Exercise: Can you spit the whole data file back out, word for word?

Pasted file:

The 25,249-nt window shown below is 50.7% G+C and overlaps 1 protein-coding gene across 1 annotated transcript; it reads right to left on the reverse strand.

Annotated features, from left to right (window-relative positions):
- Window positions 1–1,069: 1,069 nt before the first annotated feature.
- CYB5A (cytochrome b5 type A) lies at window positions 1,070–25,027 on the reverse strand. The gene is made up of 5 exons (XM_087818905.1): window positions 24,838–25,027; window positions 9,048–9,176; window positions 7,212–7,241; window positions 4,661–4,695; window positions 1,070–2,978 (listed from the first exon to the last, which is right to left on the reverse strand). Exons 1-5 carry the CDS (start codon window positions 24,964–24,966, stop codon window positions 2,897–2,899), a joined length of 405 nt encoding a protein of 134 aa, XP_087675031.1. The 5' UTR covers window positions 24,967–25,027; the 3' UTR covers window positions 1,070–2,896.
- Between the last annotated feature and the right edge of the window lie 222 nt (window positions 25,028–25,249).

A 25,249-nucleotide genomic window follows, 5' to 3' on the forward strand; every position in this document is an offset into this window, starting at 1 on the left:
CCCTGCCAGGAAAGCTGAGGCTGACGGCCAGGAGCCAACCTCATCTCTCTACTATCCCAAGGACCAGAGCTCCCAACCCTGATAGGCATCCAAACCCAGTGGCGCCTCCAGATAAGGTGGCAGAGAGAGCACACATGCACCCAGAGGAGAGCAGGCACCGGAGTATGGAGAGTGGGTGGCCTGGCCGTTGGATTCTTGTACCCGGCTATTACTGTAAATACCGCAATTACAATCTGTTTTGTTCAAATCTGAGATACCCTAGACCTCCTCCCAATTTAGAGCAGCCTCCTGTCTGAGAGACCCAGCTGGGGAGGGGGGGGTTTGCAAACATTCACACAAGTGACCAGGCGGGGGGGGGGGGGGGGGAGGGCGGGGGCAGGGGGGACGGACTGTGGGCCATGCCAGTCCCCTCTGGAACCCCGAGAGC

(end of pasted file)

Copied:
The 25,249-nt window shown below is 50.7% G+C and overlaps 1 protein-coding gene across 1 annotated transcript; it reads right to left on the reverse strand.

Annotated features, from left to right (window-relative positions):
- Window positions 1–1,069: 1,069 nt before the first annotated feature.
- CYB5A (cytochrome b5 type A) lies at window positions 1,070–25,027 on the reverse strand. The gene is made up of 5 exons (XM_087818905.1): window positions 24,838–25,027; window positions 9,048–9,176; window positions 7,212–7,241; window positions 4,661–4,695; window positions 1,070–2,978 (listed from the first exon to the last, which is right to left on the reverse strand). Exons 1-5 carry the CDS (start codon window positions 24,964–24,966, stop codon window positions 2,897–2,899), a joined length of 405 nt encoding a protein of 134 aa, XP_087675031.1. The 5' UTR covers window positions 24,967–25,027; the 3' UTR covers window positions 1,070–2,896.
- Between the last annotated feature and the right edge of the window lie 222 nt (window positions 25,028–25,249).

A 25,249-nucleotide genomic window follows, 5' to 3' on the forward strand; every position in this document is an offset into this window, starting at 1 on the left:
CCCTGCCAGGAAAGCTGAGGCTGACGGCCAGGAGCCAACCTCATCTCTCTACTATCCCAAGGACCAGAGCTCCCAACCCTGATAGGCATCCAAACCCAGTGGCGCCTCCAGATAAGGTGGCAGAGAGAGCACACATGCACCCAGAGGAGAGCAGGCACCGGAGTATGGAGAGTGGGTGGCCTGGCCGTTGGATTCTTGTACCCGGCTATTACTGTAAATACCGCAATTACAATCTGTTTTGTTCAAATCTGAGATACCCTAGACCTCCTCCCAATTTAGAGCAGCCTCCTGTCTGAGAGACCCAGCTGGGGAGGGGGGGGTTTGCAAACATTCACACAAGTGACCAGGCGGGGGGGGGGGGGGGGGAGGGCGGGGGCAGGGGGGACGGACTGTGGGCCATGCCAGTCCCCTCTGGAACCCCGAGAGC